Building with smart bricks that generate power from human & household waste

  • 9 Aug 2016

A team of international researchers are working on a £2.7m, 3 year project to create building blocks that can generate electricity from human and household waste. The aim is to enable homes to also be mini power and sewage treatment plants.

Bioreactor walls of smart bricks

A high-tech element can be added to the microbial process because microbial fuel cells are naturally-occurring computers. The plan includes exploring how their mechanisms can be digitally coordinated.

Rachel Armstrong, former TED Fellow and Professor of Experimental Architecture at Newcastle University, which is co-ordinating the project (Ted.com).

Rachel Armstrong, former TED Fellow and Professor of Experimental Architecture at Newcastle University, which is co-ordinating the project (Ted.com).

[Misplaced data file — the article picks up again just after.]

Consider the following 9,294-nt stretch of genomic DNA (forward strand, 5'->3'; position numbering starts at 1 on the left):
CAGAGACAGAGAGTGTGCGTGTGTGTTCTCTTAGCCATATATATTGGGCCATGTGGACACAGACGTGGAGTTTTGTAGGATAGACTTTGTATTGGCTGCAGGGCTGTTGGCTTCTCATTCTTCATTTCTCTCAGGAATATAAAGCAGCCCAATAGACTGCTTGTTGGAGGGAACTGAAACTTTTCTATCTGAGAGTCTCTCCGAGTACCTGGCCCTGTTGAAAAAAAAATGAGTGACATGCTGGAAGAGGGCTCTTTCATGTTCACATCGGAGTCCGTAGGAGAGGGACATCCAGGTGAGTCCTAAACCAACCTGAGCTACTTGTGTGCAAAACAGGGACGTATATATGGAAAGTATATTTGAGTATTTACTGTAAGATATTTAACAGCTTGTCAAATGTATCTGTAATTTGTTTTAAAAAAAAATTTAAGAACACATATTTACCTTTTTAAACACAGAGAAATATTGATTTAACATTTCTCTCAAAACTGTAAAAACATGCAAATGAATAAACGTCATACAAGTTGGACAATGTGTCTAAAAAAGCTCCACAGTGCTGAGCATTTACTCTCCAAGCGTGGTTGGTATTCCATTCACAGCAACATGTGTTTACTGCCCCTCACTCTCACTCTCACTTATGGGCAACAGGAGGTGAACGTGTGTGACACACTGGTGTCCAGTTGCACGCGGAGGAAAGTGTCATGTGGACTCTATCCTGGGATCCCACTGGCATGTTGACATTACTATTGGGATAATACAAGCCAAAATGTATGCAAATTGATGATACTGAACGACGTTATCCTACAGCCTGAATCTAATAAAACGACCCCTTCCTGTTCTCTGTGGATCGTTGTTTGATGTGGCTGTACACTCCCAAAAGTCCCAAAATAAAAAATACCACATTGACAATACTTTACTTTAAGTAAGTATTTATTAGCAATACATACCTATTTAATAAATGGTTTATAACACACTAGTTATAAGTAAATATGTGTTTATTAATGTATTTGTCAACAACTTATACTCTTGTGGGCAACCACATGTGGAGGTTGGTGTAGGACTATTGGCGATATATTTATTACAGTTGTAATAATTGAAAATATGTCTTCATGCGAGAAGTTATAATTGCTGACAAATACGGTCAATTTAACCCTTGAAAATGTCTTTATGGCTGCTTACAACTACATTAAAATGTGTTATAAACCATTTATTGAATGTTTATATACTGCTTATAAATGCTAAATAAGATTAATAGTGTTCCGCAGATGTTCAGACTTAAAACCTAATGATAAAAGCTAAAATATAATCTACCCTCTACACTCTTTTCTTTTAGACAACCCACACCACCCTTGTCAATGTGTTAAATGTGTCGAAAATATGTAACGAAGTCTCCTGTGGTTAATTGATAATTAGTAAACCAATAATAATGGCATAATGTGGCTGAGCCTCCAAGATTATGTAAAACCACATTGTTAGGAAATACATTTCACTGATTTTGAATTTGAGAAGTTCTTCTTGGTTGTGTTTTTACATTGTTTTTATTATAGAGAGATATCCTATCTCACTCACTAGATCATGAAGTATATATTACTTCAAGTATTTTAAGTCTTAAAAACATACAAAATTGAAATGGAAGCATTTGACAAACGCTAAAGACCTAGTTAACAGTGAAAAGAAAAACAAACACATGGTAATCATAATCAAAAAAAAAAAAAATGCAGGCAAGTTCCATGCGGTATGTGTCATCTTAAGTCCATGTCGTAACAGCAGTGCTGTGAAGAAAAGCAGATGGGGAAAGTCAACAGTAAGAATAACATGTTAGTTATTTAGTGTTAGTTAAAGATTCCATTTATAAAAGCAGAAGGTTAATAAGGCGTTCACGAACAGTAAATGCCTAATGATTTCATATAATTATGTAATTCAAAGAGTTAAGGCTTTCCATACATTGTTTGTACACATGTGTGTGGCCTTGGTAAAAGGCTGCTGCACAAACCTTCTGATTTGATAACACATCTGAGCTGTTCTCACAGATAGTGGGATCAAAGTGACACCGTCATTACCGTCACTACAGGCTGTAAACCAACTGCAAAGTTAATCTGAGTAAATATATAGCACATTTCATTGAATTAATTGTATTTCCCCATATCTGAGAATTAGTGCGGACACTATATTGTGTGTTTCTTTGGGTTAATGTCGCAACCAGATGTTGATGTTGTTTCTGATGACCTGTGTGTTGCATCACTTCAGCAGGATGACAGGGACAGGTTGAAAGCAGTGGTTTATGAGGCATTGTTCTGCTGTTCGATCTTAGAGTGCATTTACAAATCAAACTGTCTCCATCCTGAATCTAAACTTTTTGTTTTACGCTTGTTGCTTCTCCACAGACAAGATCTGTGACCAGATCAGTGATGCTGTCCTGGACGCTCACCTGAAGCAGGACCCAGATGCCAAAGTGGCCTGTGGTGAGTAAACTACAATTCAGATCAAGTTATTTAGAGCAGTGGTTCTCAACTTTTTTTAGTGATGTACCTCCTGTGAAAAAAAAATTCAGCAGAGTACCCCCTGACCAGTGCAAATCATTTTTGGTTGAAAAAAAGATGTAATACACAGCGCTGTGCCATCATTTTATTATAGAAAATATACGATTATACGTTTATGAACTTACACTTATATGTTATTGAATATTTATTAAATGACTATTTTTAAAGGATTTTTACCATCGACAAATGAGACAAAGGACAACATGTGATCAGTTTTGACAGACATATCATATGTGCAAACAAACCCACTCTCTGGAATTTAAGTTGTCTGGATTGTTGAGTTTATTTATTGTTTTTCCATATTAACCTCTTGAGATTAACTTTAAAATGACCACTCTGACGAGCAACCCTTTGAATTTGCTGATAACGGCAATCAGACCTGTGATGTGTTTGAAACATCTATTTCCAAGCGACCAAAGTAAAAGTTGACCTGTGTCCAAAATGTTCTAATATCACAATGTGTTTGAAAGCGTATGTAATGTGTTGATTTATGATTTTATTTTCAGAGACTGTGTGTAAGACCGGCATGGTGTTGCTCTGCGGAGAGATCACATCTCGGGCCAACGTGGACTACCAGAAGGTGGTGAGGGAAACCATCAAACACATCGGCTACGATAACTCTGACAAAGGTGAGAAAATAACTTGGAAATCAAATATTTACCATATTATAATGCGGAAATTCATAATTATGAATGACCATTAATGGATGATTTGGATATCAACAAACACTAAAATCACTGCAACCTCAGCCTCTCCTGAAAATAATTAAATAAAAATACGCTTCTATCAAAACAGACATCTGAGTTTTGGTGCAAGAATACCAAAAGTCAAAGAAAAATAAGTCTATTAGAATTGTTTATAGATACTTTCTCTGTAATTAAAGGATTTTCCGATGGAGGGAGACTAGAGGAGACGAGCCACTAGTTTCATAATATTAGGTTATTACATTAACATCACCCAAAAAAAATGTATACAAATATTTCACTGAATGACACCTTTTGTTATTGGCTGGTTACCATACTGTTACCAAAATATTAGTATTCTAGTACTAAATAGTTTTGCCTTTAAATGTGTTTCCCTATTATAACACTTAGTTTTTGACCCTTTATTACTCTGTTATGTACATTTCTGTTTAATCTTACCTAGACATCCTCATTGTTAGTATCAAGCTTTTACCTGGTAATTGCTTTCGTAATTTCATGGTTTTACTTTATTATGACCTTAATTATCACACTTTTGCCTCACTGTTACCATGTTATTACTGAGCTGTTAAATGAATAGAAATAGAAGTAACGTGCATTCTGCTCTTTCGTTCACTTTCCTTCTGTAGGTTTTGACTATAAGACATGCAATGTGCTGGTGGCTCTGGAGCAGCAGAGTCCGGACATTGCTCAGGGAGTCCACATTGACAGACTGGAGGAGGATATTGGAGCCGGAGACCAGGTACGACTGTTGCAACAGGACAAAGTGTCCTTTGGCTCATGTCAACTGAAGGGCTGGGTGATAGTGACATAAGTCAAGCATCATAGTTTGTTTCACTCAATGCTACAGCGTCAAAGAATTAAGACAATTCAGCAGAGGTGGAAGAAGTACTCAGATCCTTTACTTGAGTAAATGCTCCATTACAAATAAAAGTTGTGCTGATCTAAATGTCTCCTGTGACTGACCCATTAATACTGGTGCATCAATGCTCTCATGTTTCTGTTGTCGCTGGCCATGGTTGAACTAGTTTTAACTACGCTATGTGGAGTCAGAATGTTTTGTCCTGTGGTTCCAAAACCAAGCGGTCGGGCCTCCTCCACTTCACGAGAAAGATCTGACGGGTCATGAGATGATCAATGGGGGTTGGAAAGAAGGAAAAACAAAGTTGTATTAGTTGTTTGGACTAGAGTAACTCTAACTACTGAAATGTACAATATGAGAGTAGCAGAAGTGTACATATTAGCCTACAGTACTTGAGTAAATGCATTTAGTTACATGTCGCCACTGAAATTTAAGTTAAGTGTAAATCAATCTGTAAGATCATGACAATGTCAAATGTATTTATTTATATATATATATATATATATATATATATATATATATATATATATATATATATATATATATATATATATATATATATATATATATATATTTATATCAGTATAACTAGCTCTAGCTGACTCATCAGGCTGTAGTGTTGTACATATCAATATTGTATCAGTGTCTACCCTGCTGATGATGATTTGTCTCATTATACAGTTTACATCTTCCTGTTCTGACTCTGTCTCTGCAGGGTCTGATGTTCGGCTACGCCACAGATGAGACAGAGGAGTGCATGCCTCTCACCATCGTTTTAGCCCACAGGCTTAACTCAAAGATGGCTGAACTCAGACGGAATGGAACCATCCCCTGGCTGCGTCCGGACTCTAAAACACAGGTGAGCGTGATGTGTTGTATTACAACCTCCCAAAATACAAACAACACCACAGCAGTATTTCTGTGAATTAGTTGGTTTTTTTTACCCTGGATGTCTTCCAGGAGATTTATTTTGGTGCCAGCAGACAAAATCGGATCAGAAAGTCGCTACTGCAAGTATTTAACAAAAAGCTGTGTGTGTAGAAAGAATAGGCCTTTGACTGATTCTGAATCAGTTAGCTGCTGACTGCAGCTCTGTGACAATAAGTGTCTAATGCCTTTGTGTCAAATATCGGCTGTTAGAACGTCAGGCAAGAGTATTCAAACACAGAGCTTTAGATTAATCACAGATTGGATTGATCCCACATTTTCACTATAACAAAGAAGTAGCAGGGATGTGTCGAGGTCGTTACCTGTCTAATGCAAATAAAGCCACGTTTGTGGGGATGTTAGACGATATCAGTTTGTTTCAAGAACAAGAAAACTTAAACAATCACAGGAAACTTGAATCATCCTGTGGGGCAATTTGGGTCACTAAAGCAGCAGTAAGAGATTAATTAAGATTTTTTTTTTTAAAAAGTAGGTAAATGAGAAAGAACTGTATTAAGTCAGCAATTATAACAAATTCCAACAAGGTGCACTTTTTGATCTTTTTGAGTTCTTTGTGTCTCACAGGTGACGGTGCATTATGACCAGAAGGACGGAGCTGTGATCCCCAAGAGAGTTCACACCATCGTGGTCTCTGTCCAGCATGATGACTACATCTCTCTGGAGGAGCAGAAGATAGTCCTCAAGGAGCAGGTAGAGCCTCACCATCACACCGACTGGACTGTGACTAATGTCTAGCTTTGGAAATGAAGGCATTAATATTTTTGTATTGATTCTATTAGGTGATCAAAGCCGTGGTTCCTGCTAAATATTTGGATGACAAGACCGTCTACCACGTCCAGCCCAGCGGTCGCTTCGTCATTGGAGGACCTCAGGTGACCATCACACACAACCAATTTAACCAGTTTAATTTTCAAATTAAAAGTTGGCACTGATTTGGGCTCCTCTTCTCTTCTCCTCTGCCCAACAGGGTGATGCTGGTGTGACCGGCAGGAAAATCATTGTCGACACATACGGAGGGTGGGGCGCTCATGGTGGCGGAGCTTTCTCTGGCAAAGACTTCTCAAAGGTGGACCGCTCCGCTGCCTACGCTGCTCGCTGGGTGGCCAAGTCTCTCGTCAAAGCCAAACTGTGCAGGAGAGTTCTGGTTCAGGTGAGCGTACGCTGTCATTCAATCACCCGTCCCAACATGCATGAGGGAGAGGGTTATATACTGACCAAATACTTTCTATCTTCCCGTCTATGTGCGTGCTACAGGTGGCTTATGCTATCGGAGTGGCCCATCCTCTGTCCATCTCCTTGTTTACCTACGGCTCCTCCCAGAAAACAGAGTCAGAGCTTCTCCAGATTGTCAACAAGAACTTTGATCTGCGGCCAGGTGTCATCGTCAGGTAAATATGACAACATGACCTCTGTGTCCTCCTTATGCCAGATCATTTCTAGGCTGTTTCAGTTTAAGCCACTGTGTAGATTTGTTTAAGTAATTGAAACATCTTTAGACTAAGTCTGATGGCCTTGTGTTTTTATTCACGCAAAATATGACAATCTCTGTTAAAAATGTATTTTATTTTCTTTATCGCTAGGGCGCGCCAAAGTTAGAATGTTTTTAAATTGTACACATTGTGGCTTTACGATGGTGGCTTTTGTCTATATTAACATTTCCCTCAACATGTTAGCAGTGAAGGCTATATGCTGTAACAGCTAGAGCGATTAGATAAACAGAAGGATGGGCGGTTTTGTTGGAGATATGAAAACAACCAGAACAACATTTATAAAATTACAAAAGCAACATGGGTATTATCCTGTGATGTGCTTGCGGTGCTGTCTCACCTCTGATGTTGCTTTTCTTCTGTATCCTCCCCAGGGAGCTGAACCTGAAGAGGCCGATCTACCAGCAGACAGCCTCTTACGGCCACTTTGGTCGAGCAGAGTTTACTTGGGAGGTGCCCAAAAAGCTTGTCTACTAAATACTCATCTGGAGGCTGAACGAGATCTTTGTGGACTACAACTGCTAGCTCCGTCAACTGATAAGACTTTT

They hope that combining proven technologies, they can create ‘Bioreactor walls’ from smart bricks that offer a kind of digestive system for homes and offices, to tackle both global energy scarcity and mounting waste.

The goal is to create a section of wall with ceramic-based blocks, or bricks, through which foul water can permeate, allowing the microbial fuel cells to do their work.

Rachel Armstrong, Professor of Experimental Architecture, Newcastle University commented: “The best way to describe what we’re trying to create is a ‘biomechanical cow’s stomach. It contains different chambers, each processing organic waste for a different, but overall related, purpose – like a digestive system for your home or your office.”

Professor Andrew Adamatzky, UWE added: “A building made from bio-reactors will become a large-scale living organism”

Top image: UWE’s Professor Ioannis Ieropoulos, at work on a microbial fuel cell (UWE)

 

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